Artist rendering of Russia's new-generation spacecraft, PTK NP, riding an Angara-5V rocket during a mission to the vicinity of the Moon. Image credit: Anatoly Zak /

Apr 30, 2015 Budget boost for Russia's new generation deep space crew vehicle

Sen—Russia's new-generation spacecraft, being designed to take cosmonauts into deep space, received a new impetus in April, after several months in limbo. The four seater capsule not only survived a budget cut but is given a roadmap in the new ten year budget for the Federal Space Program.

The 20-ton spacecraft, known so far only as PTK NP—the Russian abbreviation for New-Generation Piloted Transport Ship—was initially approved for development back in 2009, however the project lagged behind schedule. The first launch of the spacecraft had already been postponed from 2018 to 2021, while its ultimate fate still remained clouded. As the Russian space program faced new financial problems in 2014, the nation's strategists debated whether to continue a costly effort or to focus on the upgrades of the veteran Soyuz spacecraft instead, multiple sources within the industry said.

In the early months of this year, the Russian Space Agency's officials worked on the new draft of the Federal Space Program, which will commence in 2016 and run until 2025. Its budget had to be slashed by almost a third from 2,849 billion rubles to 2,004 billion rubles over the next decade to reflect falling oil prices and a weak ruble.

Surprisingly, the latest revision of the Program spared the PTK NP project and even accelerated its flight test program within a basic roadmap for future missions. The new strategy is based on the recent decision to radically upgrade a brand-new Angara-5 rocket, which is being positioned as the main carrier of the nation's human spaceflight effort, as well as the commercial workhorse for Russia.

According to the new schedule, the first test launch of the PTK NP spacecraft will now take place in the closing quarter of 2021. The unmanned prototype of the ship will liftoff on an Angara-5P rocket from the yet-to-be-completed Vostochny space center in the Russian Far East.

The second unmanned version of the ship is slated to dock at the International Space Station (ISS), in 2022 or early 2023. It will be followed a year later by the first mission carrying crew.

In the meantime, a "beefed up" version of the Angara-5 rocket upgraded with two new hydrogen-propelled stages is scheduled to fly its first test mission with a dummy payload in 2023 or 2024. The rocket capable of carrying up to 38 tons to low Earth orbit will be deployed at a dedicated launch pad in Vostochny.

If its flight test is successful, a pair of such rockets would be used to mount a human expedition to the lunar orbit as early as 2025, or a decade from now. One rocket would be used to launch the PTK NP spacecraft, whilst another rocket would launch a hydrogen-loaded space tug. After a link-up in low Earth orbit, the space tug would propel the spacecraft with the crew toward the Moon.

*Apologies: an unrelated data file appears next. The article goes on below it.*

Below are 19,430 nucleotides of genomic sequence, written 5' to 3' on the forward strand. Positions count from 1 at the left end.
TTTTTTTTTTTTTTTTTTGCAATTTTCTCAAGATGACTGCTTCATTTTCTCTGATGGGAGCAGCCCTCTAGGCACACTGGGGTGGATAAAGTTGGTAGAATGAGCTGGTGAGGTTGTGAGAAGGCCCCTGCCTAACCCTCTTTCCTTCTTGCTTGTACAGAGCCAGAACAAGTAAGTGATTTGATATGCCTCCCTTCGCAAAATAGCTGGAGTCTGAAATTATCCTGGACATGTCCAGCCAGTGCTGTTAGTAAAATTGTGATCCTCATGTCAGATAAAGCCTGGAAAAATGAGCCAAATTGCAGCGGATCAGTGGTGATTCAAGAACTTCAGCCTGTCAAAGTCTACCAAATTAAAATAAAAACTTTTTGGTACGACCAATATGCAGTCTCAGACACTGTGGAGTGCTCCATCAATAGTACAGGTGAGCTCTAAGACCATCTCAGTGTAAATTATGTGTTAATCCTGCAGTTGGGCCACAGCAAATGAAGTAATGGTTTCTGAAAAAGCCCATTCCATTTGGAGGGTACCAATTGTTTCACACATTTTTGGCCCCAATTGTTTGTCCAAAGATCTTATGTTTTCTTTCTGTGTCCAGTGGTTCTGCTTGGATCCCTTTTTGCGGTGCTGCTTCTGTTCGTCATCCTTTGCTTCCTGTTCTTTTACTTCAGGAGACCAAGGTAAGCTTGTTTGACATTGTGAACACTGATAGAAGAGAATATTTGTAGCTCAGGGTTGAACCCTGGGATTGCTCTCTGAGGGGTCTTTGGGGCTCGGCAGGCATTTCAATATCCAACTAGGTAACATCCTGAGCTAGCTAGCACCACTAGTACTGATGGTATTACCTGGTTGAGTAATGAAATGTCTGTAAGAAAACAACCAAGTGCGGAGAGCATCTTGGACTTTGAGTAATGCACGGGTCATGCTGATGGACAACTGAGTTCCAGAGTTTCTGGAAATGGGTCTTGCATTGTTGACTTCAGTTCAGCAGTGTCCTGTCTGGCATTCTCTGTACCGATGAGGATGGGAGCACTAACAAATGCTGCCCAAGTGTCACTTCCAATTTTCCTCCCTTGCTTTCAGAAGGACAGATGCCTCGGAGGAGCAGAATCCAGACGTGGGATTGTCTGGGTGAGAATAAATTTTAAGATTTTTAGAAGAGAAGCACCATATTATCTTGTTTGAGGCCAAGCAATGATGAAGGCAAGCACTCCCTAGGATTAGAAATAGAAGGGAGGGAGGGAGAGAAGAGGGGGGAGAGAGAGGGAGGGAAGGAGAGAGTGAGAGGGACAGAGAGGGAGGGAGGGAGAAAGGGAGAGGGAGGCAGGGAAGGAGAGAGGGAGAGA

According to this plan, Russia's expedition to the vicinity of the Moon could take place earlier than might have been possible under a previous, much more costly strategy, which relied on the now canceled super-heavy rocket. Due to the time and money required to build a monstrous booster, a one-launch flight scenario for a circumlunar mission could not be played out before 2029 at the earliest. 

Obviously, like the rest of the Russian Federal Space Program, this latest schedule is yet to be approved by the Russian government, which faces increasing pressures to cut costs across the board. Fortunately for the Russian Space Agency, Roscosmos, the nation's currency started recovering in the past few weeks and the agency promised to have the program approved by the Kremlin in June.

However, even with the final green light to the plan, the lunar orbit would be the most ambitious goal achievable within the ten year Federal Space Program.

The revised program in April also cut in half the seed money for the lunar lander, which would be needed to bring cosmonauts from the lunar orbit to the surface of the Moon. As a result, the development of the lunar lander has been pushed back by at least two or three years, making a lunar landing expedition impossible before 2030s.

Under the most optimistic scenario, the lunar lander could now make its first test flight in Earth's orbit around 2029, according to the current draft of the Federal Space Program. Designed to carry up to three people onboard, the spacecraft would be preceded to the lunar surface by a pair of stationary robotic landers in 2019 and 2022. A more ambitious probe intended to return soil samples from the lunar surface in 2023 did not survive the latest budget cuts.